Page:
Cinema Review – The World’s End

The World’s End is the final movie in Edgar Wright and Simon Pegg’s Three Flavours Cornetto trilogy. It sees a group of forty something men, led by Pegg’s character Gary King as they relive their youth, by attempting an epic pub crawl finishing at the titular watering hole. The only problem is that their sleepy hometown has been taken over by alien robots.

I want to start this by saying that I went into the film carrying a hell of a lot of goodwill for it to be great. In fact I booked to watch the whole Cornetto trilogy back to back at my local cinema so that I could make it a proper event.

Perhaps it was this very thing that led to my upcoming statement: The World’s End was a disappointment.

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But like I say, maybe it was unfair to watch two genuine cult classics beforehand, as it made the third film’s shortcomings all the more apparent. My main gripe with the film, which came as a huge surprise to me, is Simon Pegg. He has here opted to switch roles with Nick Frost (based on the previous films) and make himself the comedic character of the piece. His character is loud, irresponsible, reckless and selfish, but sadly none of these things make him funny. Pegg just seems like he wants to steal every beam of the limelight away from the fantastic supporting cast (Martin Freeman, Paddy Considine and Eddy Marsan).

The problem with this is that he becomes a genuine marmite character. For those around me that were laughing heartily for much of the running time I felt very jealous; I really tried to get on-board but it just didn’t work. For me Pegg is at his best when delivering understated and dry performances that become funny through the situation itself. When he actually tries to be a funny character and relies solely on that character’s foibles and quirks to create humour from nowhere, it falls flat.

One of the other issues is the film’s trailer. For those who are worried I can confirm that yes indeed the majority of the funniest gags have already been shown. The jokes that are fresh feel old. It got my back up to see gags so obviously lifted from such classics as Army of Darkness and Fawlty Towers; whose delivery came across not at all as homage, but lazy knock off.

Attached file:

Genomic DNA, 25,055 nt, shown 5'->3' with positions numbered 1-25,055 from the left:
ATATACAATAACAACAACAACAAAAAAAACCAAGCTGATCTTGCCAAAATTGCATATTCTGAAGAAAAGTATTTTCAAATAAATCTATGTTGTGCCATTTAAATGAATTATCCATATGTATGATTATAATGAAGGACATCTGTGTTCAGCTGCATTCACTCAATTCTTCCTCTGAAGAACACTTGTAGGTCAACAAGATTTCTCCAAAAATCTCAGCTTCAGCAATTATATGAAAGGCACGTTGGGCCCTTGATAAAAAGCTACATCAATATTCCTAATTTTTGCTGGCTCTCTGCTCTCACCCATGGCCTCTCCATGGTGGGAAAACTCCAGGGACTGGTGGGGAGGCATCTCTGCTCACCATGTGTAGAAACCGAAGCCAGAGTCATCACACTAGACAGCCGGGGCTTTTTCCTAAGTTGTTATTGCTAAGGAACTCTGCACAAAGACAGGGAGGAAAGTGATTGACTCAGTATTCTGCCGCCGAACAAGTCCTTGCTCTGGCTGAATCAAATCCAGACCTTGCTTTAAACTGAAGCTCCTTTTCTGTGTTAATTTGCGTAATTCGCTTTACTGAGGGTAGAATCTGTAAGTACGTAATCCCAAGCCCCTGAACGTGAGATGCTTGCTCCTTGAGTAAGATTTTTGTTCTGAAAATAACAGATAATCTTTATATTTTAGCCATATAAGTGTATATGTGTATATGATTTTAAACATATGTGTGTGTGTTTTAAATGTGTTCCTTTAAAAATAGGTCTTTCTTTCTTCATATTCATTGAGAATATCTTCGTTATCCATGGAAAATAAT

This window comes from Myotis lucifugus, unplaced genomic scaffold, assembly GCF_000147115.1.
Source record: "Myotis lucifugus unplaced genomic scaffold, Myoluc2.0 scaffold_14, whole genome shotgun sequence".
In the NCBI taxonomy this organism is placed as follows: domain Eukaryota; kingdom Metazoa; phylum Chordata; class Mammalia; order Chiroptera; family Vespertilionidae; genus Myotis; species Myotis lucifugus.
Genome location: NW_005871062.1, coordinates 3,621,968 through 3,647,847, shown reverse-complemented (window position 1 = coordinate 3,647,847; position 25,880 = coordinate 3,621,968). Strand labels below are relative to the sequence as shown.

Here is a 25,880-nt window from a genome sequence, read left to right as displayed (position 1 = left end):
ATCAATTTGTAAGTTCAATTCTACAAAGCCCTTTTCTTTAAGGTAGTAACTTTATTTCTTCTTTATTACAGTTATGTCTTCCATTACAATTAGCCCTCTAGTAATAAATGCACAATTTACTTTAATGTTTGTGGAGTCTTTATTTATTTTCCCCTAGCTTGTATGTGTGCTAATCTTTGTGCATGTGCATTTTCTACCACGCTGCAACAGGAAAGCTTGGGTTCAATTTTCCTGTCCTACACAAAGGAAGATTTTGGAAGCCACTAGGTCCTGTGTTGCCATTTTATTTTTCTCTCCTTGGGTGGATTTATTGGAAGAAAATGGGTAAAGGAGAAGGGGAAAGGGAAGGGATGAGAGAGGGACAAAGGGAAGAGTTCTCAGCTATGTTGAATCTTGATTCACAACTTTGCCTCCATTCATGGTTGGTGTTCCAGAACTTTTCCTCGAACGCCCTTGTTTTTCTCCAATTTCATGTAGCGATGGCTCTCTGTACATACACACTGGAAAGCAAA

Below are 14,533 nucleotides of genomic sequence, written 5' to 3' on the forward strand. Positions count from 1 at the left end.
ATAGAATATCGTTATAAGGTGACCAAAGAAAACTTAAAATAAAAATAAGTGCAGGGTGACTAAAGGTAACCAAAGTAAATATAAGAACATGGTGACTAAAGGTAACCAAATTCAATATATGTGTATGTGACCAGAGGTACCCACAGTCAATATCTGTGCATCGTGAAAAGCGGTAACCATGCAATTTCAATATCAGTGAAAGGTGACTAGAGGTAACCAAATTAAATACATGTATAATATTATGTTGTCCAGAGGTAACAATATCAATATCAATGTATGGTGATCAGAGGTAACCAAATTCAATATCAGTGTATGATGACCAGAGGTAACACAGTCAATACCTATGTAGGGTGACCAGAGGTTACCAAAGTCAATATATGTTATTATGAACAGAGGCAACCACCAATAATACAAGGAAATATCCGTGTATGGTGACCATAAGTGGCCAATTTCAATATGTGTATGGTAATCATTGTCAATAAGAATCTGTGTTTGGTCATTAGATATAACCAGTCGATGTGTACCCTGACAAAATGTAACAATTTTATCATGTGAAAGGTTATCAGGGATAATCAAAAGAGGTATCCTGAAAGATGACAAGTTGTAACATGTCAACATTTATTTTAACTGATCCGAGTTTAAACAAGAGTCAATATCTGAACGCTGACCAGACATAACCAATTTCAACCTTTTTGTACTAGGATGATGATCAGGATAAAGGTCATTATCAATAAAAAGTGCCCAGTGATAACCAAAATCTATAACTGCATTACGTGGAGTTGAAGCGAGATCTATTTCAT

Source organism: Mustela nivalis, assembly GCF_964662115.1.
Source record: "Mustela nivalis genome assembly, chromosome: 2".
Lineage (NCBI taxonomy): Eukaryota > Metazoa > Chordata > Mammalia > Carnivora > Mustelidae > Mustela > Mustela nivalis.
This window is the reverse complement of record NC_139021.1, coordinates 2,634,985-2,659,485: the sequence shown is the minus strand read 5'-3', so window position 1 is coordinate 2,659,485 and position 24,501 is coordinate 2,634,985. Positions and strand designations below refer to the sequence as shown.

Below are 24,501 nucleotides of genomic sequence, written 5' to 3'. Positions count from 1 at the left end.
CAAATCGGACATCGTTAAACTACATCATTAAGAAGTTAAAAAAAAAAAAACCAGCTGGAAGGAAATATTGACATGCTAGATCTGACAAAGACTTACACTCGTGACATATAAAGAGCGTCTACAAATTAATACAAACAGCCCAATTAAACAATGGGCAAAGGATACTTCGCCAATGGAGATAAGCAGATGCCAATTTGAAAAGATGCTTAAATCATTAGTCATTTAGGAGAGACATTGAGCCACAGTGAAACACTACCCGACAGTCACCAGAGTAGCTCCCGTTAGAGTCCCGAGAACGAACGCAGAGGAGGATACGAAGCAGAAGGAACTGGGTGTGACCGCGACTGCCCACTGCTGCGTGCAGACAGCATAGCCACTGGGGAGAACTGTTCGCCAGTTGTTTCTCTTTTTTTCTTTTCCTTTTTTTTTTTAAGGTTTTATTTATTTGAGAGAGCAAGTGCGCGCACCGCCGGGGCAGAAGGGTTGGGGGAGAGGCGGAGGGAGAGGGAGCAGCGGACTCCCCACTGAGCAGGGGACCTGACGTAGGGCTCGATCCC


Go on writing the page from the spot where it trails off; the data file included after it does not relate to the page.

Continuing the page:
“We’re going to see this through to the bitter end. Or… lager end.”

Of course there are plenty of really great things about the film. The alien design and execution is great, providing a lot of great slapstick moments as limbs and blue blood fly around during the various bar room brawls. Edgar Wright’s direction is great; his style as impressive and inventive as ever. The 90s soundtrack provides a brilliant nostalgia whilst also linking very well to the on screen action and as mentioned before, the supporting players are really well conceived and realised characters; each with their own arc that feels genuinely meaningful.

But it’s just sad that so much rests on Pegg’s shoulders and I couldn’t engage with the character. It’s the first time in Pegg’s career that I’ve watched him and thought he has become too aware of his popularity, and as such has tried to steal all the glory. That sounds really harsh and I don’t want to think like that because I’ve been following these people’s careers since the early days, and they feel almost like old friends. Maybe that’s why I feel the need to be so candid.

I’m looking forward to watching the film again and seeing if my opinion changes as the story/action beats becomes more and more familiar. I hope that time will change my mind and the weight of expectation now being lifted will help me to see past the bits I didn’t enjoy and revel in the greatness of its great bits!!!

James is a movie obsessive with a particular love for scores and screenplays. He has written for numerous blogs, sites and cinemas and has been involved in several screenwriting projects. He can usually be found in front of a large plasma screen devouring Westerns, 80s pulp, Jimmy Stewart movies or anything by the Coens.

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